My research reflects two tendencies in my intellectual pursuits:
- My love of moral philosophy, in the old sense that includes moral psychology, behavioral economics, and political economy itself. My immersion into the discursive realm of moral philosophy has been chiefly by way of the close study of Adam Smith and the history of economic thought. My mentors at George Mason, in this regard have been Professors Daniel Klein, David Levy, and Donald Boudreaux.
- An excitement for analytic methods including agent-based modeling, economic theory, and experiments. Here my chief influence at George Mason has been Professor Robert Axtell, as well as the work of Dr. Thomas Schelling and Dr. Eric Beinhocker. Approaching complex systems by modeling the choices of many independent agents parallels the Smithean sense of society evolving from individual choices and interactions.
These two tendencies represent different ways of approaching topics. My research has treated moral and institutional issues such as how people solve coordination problems and avoid conflict in the absence of third party enforcement, and how our moral judgments drive our responses to political decisions. Such questions have fascinated me and driven my research agenda. I address these questions by combining insights of Adam Smith with modern agent based modeling methods to demonstrate how individual behaviors and decisions drive the complex system of society.
View my Research Statement
Job Market Paper
This paper was a finalist for the 2016 Public Choice Society Vincent & Elinor Ostrom Prize
From left to right: Dr. Roberta Herzberg, Eric Hammer, Pierre Mandon, Helena Helfer, and Dr. Mario Villarreal-Diaz.
Title: “Analyzing the Moral Effects of the Welfare State Through the Lens of Adam Smith’s Theory of Moral Sentiments”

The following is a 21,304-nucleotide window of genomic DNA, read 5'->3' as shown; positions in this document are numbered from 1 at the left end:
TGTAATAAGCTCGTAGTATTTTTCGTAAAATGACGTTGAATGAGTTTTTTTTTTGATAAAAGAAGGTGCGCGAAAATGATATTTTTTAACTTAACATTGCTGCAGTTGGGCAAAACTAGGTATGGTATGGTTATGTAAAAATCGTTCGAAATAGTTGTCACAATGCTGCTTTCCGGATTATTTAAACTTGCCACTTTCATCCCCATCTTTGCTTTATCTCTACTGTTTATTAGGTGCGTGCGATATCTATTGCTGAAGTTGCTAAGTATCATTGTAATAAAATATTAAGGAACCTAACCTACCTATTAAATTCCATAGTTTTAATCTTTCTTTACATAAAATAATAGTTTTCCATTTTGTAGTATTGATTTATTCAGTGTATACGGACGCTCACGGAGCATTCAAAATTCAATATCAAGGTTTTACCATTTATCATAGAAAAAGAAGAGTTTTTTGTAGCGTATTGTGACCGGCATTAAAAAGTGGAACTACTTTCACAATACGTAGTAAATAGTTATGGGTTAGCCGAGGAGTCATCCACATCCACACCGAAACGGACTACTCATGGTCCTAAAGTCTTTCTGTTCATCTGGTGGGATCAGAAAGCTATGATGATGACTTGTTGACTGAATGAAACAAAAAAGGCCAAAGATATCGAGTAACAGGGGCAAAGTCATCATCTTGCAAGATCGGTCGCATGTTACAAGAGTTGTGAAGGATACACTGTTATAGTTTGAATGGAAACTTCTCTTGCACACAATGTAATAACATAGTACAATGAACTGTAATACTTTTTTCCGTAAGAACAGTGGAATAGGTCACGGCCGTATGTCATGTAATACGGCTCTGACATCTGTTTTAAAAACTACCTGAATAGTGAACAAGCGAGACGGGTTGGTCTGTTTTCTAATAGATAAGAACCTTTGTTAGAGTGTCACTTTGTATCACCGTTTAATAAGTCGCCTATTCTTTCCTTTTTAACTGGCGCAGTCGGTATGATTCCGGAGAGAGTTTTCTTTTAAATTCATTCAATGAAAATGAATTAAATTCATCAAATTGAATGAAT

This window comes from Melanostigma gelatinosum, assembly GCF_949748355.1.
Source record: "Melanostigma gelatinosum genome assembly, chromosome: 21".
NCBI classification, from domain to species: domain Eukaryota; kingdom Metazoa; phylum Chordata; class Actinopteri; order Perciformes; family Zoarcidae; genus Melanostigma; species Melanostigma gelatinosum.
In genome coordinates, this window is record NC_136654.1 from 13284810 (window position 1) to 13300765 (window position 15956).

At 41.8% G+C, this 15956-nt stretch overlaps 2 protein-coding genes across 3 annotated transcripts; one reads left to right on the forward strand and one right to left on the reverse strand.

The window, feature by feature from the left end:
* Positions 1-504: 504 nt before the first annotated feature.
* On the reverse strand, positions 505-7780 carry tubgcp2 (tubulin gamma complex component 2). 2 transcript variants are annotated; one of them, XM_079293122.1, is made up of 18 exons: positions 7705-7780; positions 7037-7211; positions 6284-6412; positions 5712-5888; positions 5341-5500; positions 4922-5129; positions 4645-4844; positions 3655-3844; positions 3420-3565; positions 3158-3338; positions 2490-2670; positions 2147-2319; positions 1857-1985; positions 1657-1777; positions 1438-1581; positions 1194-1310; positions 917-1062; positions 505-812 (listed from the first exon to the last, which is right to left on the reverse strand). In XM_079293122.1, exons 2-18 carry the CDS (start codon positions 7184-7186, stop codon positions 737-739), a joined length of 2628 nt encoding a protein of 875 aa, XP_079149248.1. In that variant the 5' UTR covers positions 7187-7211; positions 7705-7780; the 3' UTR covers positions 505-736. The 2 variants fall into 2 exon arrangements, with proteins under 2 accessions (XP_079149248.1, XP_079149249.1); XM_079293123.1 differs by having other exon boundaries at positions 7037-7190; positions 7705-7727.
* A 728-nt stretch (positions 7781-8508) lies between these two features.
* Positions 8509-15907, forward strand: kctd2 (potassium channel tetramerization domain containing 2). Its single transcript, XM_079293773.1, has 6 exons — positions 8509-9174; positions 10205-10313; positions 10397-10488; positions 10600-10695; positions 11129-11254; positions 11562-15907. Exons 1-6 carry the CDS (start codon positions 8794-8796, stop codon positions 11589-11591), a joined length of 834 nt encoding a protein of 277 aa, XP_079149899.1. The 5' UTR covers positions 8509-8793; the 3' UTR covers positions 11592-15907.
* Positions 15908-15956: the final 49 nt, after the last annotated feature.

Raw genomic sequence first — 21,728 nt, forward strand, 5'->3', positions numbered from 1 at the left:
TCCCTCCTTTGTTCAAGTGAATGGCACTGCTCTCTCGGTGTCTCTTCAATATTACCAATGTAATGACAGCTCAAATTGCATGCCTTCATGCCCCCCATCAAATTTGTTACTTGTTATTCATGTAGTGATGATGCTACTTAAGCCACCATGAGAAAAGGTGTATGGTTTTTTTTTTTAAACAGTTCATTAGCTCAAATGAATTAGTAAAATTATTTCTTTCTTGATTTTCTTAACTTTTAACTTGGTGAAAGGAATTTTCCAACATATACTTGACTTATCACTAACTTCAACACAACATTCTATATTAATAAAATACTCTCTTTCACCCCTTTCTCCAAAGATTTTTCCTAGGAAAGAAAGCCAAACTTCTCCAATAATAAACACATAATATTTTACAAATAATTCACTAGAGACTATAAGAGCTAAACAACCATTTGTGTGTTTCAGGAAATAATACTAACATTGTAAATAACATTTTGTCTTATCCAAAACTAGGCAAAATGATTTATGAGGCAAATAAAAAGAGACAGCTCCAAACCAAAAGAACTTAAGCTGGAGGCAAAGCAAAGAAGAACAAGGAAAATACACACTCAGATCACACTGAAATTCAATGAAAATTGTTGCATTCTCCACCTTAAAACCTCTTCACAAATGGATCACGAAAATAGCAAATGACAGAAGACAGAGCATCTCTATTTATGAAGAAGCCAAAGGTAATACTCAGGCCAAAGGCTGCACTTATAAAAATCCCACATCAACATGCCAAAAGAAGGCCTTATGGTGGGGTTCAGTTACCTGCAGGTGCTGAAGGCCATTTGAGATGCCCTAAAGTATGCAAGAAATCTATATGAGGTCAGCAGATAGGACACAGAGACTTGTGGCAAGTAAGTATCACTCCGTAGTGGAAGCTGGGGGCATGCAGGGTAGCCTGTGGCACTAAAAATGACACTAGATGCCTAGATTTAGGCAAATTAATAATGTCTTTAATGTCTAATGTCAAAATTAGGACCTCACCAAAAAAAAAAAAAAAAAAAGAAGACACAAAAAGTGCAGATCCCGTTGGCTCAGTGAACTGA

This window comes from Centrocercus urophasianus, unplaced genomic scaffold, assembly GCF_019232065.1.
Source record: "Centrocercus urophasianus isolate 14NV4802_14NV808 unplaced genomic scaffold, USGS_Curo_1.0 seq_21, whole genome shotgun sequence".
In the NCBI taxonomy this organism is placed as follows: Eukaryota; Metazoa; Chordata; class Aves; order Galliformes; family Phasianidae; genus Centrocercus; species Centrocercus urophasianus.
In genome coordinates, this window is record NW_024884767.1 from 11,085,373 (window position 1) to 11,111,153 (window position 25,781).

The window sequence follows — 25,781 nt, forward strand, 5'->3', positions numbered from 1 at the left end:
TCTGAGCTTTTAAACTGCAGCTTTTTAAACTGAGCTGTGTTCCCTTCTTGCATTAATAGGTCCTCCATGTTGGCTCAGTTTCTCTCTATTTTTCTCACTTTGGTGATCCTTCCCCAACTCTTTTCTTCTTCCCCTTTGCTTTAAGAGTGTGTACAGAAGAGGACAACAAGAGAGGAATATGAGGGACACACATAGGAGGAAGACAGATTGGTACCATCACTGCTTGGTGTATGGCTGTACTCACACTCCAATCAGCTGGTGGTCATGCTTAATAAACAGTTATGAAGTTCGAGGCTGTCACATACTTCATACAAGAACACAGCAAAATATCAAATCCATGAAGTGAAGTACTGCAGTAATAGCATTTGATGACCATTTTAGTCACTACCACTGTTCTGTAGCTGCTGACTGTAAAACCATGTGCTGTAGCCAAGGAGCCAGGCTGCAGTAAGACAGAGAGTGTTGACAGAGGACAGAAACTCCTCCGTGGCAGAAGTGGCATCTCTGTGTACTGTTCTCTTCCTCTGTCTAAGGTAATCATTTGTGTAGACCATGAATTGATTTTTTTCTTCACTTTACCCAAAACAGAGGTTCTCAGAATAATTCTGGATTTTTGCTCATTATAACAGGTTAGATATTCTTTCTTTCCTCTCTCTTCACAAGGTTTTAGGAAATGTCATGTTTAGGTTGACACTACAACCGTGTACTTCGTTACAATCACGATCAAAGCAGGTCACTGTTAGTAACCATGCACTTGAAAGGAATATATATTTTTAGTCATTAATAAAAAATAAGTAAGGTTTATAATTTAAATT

Committee: Professors Daniel Klein (Chair), David Levy, Donald Boudreaux, and Roberta Herzberg
“How Advances in Technology Keep Reducing Interventionist Policy Rationales,” (with Fred Foldvary), Technology in Society, November 2016, Vol. 47, pg. 16-24.
“How Advances in Technology Keep Reducing Interventionist Policy Rationales,” (with Fred Foldvary), Mercatus Working Paper, Mercatus Center at George Mason University, July 2015.
“Endowment Effects in Evolutionary Game Theory: Enhancing Property Rights,” GMU Working Paper in Economics No. 17-47, August 2017.
“The Endowment Effect and First Party Enforcement of Rights: Evidence from the Black Market” (with Bryan Caplan) (Revise & Resubmit at the Constitutional Political Economy)
“Endowment Effects in Evolutionary Game Theory: Enhancing Property Rights” (Revise & Resubmit at the Journal of Artificial Societies and Social Simulation)
“The Power of the Chairman’s Agenda: An Experiment for Teaching ‘Committee Karate’ in the Classroom” (Under Review at the Journal of Economics and Finance Education)
“Analyzing the Moral Effects of the Welfare State Through the Lens of Adam Smith’s Theory of Moral Sentiments”
“Voter Turnout and Multiple Parties: An Individual Level Model of Party Formation”
Works in Progress
“Getting Better Legislative Results: How Much Expertise is Necessary?”
“A Smithean Model of Beliefs and Experience, and How Proverbs Shape Voting Behaviour”
“Expressive Voting and the Median Voter Theory: An Agent Based Approach”